Well, kinda ….
- The United States is 49th in the world in literacy (the New York Times, Dec. 12, 2004).
- The United States ranked 28th out of 40 countries in mathematical literacy (NYT, Dec. 12, 2004).
- Twenty percent of Americans think the sun orbits the earth. Seventeen percent believe the earth revolves around the sun once a day (The Week, Jan. 7, 2005).
- “The International Adult Literacy Survey…found that Americans with less than nine years of education ‘score worse than virtually all of the other countries’” (Jeremy Rifkin’s superbly documented book The European Dream: How Europe’s Vision of the Future Is Quietly Eclipsing
the American Dream, p.78).
- Our workers are so ignorant and lack so many basic skills that American businesses spend $30 billion a year on remedial training (NYT, Dec. 12, 2004).
- “The European Union leads the U.S. in…the number of science and engineering graduates; public research and development (R&D) expenditures; and new capital raised” (The European Dream, p.70).
- “Europe surpassed the United States in the mid-1990s as the largest producer of scientific literature” (The European Dream, p.70).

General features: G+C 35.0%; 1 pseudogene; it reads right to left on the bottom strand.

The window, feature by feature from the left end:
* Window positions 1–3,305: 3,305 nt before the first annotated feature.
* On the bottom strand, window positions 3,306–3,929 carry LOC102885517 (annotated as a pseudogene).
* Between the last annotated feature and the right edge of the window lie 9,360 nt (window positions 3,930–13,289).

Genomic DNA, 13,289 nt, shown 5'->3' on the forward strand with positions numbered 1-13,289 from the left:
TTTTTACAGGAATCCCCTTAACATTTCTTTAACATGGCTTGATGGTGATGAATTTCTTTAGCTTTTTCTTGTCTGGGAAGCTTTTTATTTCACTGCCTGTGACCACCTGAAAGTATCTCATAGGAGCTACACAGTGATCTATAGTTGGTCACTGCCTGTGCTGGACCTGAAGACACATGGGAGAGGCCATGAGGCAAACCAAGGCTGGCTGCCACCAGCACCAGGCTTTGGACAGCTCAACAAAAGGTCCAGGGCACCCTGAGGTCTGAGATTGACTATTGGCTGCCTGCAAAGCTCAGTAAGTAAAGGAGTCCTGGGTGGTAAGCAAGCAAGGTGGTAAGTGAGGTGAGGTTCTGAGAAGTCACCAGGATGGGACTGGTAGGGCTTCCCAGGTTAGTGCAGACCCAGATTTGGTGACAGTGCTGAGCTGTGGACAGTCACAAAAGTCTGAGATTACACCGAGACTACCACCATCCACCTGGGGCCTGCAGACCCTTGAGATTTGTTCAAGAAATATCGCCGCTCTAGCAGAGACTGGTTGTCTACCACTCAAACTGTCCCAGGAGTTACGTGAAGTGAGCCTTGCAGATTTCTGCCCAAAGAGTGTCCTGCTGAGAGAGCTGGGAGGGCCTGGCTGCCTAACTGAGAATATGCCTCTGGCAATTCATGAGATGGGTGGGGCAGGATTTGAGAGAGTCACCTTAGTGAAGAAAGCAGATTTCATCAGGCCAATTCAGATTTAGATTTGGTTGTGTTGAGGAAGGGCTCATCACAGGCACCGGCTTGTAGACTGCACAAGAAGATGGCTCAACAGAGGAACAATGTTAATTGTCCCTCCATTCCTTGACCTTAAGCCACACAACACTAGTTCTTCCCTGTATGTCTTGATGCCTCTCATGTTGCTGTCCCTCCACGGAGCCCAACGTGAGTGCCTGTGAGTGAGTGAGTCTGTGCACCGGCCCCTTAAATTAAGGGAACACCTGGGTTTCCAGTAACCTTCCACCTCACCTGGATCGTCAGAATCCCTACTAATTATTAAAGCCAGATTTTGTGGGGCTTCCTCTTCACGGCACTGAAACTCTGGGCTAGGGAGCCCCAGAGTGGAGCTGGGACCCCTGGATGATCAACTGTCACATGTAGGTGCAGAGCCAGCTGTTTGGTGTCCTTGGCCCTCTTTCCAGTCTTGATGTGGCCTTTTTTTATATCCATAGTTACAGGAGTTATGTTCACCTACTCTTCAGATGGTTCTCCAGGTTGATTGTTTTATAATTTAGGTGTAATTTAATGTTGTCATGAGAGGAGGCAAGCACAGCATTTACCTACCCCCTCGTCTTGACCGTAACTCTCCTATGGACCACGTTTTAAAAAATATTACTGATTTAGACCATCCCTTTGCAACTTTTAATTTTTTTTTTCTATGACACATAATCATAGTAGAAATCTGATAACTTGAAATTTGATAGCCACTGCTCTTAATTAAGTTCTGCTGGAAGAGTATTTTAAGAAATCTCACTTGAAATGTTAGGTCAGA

- Nevertheless, Congress cut funds to the National Science Foundation. The agency will issue 1,000 fewer research grants this year (NYT, Dec. 21, 2004).
- Foreign applications to U.S. grad schools declined 28 percent last year. Foreign student enrollment on all levels fell for the first time in three decades, but increased greatly in Europe and China. Last year Chinese grad-school graduates in the U.S. dropped 56 percent, Indians 51 percent, South Koreans 28 percent (NYT, Dec. 21, 2004).
- The World Health Organization “ranked the countries of the world in terms of overall health performance, and the U.S. [was]…37th.” In the fairness of health care, we’re 54th. “The irony is that the United States spends more per capita for health care than any other nation in the world” (The European Dream, pp.79-80).
- “The U.S. and South Africa are the only two developed countries in the world that do not provide health care for all their citizens” (The European Dream, p.80).
- Lack of health insurance coverage causes 18,000 unnecessary American deaths a year. (That’s six times the number of people killed on 9/11.) (NYT, Jan. 12, 2005.)
- “U.S. childhood poverty now ranks 22nd, or second to last, among the developed nations. Only Mexico scores lower” (The European Dream, p.81).
- Twelve million American families–more than 10 percent of all U.S. households–”continue to struggle, and not always successfully, to feed themselves.” Families that “had members who actually went hungry at some point last year” numbered 3.9 million